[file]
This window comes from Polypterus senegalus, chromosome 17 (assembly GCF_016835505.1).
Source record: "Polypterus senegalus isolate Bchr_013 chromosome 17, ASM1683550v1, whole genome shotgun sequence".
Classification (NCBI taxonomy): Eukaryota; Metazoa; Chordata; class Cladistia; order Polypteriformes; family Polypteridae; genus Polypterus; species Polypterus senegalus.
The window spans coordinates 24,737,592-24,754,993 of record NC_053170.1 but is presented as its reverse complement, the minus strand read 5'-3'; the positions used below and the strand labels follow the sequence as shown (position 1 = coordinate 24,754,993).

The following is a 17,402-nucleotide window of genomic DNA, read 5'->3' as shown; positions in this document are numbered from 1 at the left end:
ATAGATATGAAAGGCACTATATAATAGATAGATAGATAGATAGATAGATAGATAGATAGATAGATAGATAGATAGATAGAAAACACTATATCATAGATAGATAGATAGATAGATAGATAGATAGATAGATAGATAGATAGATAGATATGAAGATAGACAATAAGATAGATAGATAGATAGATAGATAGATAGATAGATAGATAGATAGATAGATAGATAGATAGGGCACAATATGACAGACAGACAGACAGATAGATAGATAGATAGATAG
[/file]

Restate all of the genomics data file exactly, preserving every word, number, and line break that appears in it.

This window comes from Polypterus senegalus, chromosome 17 (assembly GCF_016835505.1).
Source record: "Polypterus senegalus isolate Bchr_013 chromosome 17, ASM1683550v1, whole genome shotgun sequence".
Classification (NCBI taxonomy): Eukaryota; Metazoa; Chordata; class Cladistia; order Polypteriformes; family Polypteridae; genus Polypterus; species Polypterus senegalus.
The window spans coordinates 24,737,592-24,754,993 of record NC_053170.1 but is presented as its reverse complement, the minus strand read 5'-3'; the positions used below and the strand labels follow the sequence as shown (position 1 = coordinate 24,754,993).

The following is a 17,402-nucleotide window of genomic DNA, read 5'->3' as shown; positions in this document are numbered from 1 at the left end:
ATAGATATGAAAGGCACTATATAATAGATAGATAGATAGATAGATAGATAGATAGATAGATAGATAGATAGATAGATAGAAAACACTATATCATAGATAGATAGATAGATAGATAGATAGATAGATAGATAGATAGATAGATAGATATGAAGATAGACAATAAGATAGATAGATAGATAGATAGATAGATAGATAGATAGATAGATAGATAGATAGATAGATAGGGCACAATATGACAGACAGACAGACAGATAGATAGATAGATAGATAG